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~ The Blue Jay ~

The blue jay is a most fascinating bird to observe in the garden. They are easy to attact: eager consumers of whole-shell peanuts and enthusiastic bathers, a squirrel-proof peanut dispenser and a bird bath with clean water should prove absolutely irresistible.

The bird's latin name, Cyanocitta cristata was aptly chosen as it means "crested blue chattering bird."

While blue jays are secretive during the nesting period, they are bold birds that routinely overlord the area surrounding a favorite feeder with peanuts. First, they alert their family group to the presence of food with raucous calls ressembling those of hawks, smaller birds wisely clear the area; then then begin gliding down, taking turns. If there is more food available than they can consume in one raid, they will hide the nuts from other birds by wedging them in forked branches, or bashing them into the ground and covering them with dead leaves.

Blue jays are omnivorous and will feast on large insects, butterflies as well as other birds' eggs and nestlings. I was recently witness to a blue jay, sitting on a wire, spying a weak, naive fledgling sparrow on the ground; the jay could not resist this opportunity, swooped down on the target, and immobilizing it with its legs, knocked it nearly 30 times with its powerful beak, grabbed the now-dead bird by the nape, and flew up a tree with it!

Blue Jays are fastidiously with their plumage and love to take vigourous baths, splashing a lot of water. A bird bath with gently running water is ideal for this purpose. Refresh the water daily, and in the case of a cement bath, the algal film can be easily removed with a floor brush. For your convenience and ease of maintenance, you may wish to place your bird bath within close reach of the hose, and keep the brush is a concealed container nearby.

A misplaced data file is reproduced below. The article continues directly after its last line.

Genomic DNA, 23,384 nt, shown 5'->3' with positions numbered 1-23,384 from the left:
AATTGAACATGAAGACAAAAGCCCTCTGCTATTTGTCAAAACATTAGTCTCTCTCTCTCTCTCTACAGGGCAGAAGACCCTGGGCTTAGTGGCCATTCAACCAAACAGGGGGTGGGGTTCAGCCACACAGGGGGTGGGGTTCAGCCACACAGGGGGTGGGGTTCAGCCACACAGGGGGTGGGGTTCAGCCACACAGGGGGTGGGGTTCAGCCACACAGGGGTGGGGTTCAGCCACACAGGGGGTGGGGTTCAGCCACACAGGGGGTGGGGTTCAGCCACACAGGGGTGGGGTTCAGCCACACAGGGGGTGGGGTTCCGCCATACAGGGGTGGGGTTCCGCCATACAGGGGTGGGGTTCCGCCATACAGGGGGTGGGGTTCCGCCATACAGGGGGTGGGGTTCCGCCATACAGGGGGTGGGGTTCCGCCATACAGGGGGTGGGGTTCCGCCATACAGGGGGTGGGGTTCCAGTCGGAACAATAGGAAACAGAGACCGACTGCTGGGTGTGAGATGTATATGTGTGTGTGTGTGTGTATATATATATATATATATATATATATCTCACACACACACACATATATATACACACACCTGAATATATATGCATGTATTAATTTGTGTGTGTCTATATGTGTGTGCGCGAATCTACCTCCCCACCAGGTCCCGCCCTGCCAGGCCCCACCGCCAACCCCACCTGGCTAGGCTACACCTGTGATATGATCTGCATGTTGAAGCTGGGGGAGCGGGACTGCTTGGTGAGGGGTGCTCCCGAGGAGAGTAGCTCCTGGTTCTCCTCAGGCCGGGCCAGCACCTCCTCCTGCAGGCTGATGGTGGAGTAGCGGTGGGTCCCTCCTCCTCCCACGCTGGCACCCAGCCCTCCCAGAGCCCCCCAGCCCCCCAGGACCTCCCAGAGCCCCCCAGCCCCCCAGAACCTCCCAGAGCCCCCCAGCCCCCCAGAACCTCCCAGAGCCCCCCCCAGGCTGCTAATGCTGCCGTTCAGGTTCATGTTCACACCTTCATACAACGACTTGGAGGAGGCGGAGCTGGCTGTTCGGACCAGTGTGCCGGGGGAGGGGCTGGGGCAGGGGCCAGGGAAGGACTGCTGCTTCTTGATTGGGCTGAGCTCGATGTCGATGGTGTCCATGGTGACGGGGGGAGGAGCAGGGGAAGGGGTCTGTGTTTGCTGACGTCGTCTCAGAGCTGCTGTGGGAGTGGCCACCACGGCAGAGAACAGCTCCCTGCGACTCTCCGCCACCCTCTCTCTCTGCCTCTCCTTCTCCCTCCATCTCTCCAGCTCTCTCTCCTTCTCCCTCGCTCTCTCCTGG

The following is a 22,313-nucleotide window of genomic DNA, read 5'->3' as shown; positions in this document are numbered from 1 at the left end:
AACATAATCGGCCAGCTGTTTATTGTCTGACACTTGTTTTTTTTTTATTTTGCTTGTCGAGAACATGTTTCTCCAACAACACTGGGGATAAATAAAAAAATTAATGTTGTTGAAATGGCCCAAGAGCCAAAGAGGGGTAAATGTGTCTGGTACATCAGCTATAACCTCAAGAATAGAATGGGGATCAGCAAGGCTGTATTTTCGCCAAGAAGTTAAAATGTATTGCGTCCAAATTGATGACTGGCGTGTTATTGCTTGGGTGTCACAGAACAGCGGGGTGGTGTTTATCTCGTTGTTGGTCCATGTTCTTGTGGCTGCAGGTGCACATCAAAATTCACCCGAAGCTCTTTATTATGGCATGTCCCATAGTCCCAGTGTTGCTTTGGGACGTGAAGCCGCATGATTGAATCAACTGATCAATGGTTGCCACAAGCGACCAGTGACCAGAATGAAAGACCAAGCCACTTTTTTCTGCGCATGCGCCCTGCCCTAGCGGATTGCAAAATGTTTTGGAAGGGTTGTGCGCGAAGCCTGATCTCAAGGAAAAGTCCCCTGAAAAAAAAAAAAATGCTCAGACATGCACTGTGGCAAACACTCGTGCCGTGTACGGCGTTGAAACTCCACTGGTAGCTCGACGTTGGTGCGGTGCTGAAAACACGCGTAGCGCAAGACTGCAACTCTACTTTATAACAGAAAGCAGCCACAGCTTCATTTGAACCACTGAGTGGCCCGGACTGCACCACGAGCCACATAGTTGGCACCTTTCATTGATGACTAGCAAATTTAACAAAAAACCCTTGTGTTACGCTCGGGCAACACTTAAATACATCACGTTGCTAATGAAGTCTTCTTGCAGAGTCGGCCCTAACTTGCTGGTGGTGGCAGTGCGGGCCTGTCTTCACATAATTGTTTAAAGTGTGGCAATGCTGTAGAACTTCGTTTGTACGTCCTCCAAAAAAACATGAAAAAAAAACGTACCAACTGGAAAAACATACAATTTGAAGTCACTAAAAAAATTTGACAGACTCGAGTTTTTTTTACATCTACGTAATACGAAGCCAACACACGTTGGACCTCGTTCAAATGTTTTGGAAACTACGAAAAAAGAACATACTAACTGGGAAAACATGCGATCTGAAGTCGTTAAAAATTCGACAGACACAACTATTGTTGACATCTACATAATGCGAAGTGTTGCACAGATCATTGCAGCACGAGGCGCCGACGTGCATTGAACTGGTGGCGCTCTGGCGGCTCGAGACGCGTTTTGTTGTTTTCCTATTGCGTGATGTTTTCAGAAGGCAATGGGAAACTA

Blue Jay at the Peanut Cage

"Yeah, I AM working for peanuts, but hey, it's a living!"


Tame Birds?



Recommended Feeders

Blue Jays may be fond of sunflower and safflower seeds, but they are fools for peanuts. They will grab whole shell peanuts from a platter and fly away with them. The recent introduction of peanut cages has made feeding blue jays much more rewarding. The birds considerably longer as they pierce nuts, flip them around and pull the smaller ones between the bars.

The peanut cages are best mounted on a poll placed where squirrels cannot jump from above and equipped with a squirrel guard. A wood platform under the peanut cage will reduce the amount of nuts falling to the ground, and give the birds more torque as they destroy the shells with their beaks. Buy large peanuts that cannot be pulled out from between the bars, because the grackles are going to grab those. Only the blue jays have the skill to bash the shells through the bars in order to withdraw the nutmeat.

Large Peanut Cage - Watch the clever blue jays flip, bash and pierce peanuts in the shell within the cage.

Bird baths such as the one featured on the left can be found at local garden centers.

Squirrel-Proof?

If you are going to feed peanuts, you will go backrupt feeding the squirrels unless you outsmart the critters. It's not as easy as it looks!

Here you can see a typical squirrel-proof feeder with a greased pole, squirrel baffle, a tube feeder (top) that is screwed on top of a large peanut cage, itself screwed to a wood platform.

The squirrels have given up!

Should you feel sorry for the acrobatic little pests, buy them a Squngee!

Blue Jay Links

The Blue Jay - From the Canadian Wildlife Federation's "Hinterland's Who's Who?".
USGS - From the US Geological Survey.
Familiar Birds - Jam-packed with information, highly recommeded.
The Blue Jay's Garden - Canadian mail order source for the peanut cage.






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